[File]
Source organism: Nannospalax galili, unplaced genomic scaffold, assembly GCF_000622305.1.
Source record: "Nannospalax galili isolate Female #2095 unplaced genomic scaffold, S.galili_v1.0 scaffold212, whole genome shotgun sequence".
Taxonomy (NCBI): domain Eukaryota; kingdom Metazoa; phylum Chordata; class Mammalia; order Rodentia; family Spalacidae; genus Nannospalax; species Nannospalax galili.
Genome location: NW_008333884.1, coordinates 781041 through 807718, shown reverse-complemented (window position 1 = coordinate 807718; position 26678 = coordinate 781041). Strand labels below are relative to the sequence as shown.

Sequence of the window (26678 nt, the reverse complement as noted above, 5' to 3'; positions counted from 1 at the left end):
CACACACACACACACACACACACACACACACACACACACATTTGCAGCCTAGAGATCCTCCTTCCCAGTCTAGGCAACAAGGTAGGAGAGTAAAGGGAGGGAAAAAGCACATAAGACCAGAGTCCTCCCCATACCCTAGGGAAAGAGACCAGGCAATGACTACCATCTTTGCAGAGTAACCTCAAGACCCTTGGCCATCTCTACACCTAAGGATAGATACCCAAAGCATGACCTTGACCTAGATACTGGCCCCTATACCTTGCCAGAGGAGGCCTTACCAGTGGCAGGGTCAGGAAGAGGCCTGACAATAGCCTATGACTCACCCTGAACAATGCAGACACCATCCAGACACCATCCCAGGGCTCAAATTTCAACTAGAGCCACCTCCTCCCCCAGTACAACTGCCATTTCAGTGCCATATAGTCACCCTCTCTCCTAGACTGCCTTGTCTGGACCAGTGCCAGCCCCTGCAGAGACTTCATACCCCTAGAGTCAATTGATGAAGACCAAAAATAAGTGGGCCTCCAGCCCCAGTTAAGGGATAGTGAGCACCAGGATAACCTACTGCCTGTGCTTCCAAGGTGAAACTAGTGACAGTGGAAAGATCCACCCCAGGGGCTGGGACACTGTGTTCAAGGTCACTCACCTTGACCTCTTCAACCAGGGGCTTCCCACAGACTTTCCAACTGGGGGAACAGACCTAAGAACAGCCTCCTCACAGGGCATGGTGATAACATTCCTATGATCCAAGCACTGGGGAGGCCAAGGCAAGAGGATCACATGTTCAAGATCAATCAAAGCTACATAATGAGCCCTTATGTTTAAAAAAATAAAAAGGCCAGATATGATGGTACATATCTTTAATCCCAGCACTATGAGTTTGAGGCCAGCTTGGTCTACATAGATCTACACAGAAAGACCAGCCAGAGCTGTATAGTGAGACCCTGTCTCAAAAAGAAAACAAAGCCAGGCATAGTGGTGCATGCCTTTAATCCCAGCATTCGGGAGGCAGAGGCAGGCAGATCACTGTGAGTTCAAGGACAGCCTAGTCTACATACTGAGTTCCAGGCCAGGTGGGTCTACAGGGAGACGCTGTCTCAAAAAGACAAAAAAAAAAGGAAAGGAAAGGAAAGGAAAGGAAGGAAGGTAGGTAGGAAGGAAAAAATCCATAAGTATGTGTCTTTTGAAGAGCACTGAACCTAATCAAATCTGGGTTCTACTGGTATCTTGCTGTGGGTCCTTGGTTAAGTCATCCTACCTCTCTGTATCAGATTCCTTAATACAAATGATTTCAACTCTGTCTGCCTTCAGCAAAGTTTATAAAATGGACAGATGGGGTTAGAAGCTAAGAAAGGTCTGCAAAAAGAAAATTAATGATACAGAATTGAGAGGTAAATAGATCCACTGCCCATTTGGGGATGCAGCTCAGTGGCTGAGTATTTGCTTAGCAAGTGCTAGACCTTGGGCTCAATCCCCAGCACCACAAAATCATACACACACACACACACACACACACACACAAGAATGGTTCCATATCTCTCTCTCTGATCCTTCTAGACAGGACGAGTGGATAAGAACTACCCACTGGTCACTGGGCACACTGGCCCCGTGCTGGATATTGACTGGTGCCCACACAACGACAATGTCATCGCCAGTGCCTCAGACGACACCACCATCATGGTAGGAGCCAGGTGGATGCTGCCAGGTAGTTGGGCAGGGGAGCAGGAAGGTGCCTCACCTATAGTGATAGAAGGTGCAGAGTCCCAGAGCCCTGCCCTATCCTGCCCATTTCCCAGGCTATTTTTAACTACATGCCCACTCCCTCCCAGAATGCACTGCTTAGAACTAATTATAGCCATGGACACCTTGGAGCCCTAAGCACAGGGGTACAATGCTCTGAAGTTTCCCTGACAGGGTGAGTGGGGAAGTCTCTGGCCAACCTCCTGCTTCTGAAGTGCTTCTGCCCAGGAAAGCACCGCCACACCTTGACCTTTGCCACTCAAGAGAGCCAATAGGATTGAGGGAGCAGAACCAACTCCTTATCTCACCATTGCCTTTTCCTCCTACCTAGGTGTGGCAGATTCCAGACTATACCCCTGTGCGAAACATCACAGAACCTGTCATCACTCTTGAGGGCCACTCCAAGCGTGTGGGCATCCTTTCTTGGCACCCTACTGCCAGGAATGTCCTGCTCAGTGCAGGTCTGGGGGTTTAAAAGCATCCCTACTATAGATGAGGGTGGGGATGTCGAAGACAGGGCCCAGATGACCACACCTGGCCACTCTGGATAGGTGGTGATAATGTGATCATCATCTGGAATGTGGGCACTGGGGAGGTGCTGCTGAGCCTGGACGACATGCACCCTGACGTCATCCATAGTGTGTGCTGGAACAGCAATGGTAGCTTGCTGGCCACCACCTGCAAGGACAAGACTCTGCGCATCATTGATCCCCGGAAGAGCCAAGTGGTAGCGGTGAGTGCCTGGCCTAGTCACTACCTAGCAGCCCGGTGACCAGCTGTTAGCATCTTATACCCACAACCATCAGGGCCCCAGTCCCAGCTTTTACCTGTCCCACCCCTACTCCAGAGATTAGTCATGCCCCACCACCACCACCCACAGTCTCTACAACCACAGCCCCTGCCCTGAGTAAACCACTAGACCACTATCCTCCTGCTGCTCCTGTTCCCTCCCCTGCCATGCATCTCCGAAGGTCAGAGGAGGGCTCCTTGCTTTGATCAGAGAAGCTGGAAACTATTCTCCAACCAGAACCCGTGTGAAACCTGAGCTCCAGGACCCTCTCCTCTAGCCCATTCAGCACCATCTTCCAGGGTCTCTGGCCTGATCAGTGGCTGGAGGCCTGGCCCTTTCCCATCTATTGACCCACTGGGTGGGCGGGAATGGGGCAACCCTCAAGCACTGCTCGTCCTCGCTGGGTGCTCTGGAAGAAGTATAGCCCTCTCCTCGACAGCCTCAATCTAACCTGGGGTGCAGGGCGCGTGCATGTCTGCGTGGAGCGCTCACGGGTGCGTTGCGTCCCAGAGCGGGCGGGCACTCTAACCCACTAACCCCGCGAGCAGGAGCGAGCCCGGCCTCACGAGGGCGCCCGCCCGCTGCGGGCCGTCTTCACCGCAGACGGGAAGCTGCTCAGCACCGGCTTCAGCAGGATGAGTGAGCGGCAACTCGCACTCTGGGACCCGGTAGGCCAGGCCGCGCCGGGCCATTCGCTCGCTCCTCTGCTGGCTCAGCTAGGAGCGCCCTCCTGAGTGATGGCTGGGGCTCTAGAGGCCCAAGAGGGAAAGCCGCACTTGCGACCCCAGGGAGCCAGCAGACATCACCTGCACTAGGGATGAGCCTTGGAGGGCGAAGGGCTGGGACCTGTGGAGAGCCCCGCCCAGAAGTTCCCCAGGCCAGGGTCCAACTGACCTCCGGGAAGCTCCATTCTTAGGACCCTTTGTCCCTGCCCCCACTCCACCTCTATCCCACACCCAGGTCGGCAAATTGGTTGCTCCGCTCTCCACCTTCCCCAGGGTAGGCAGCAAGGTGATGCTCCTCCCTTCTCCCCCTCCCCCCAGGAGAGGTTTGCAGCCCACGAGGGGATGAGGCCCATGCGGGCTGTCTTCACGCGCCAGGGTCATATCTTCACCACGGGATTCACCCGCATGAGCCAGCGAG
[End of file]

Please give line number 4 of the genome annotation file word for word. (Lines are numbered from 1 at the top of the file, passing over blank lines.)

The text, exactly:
Genome location: NW_008333884.1, coordinates 781041 through 807718, shown reverse-complemented (window position 1 = coordinate 807718; position 26678 = coordinate 781041). Strand labels below are relative to the sequence as shown.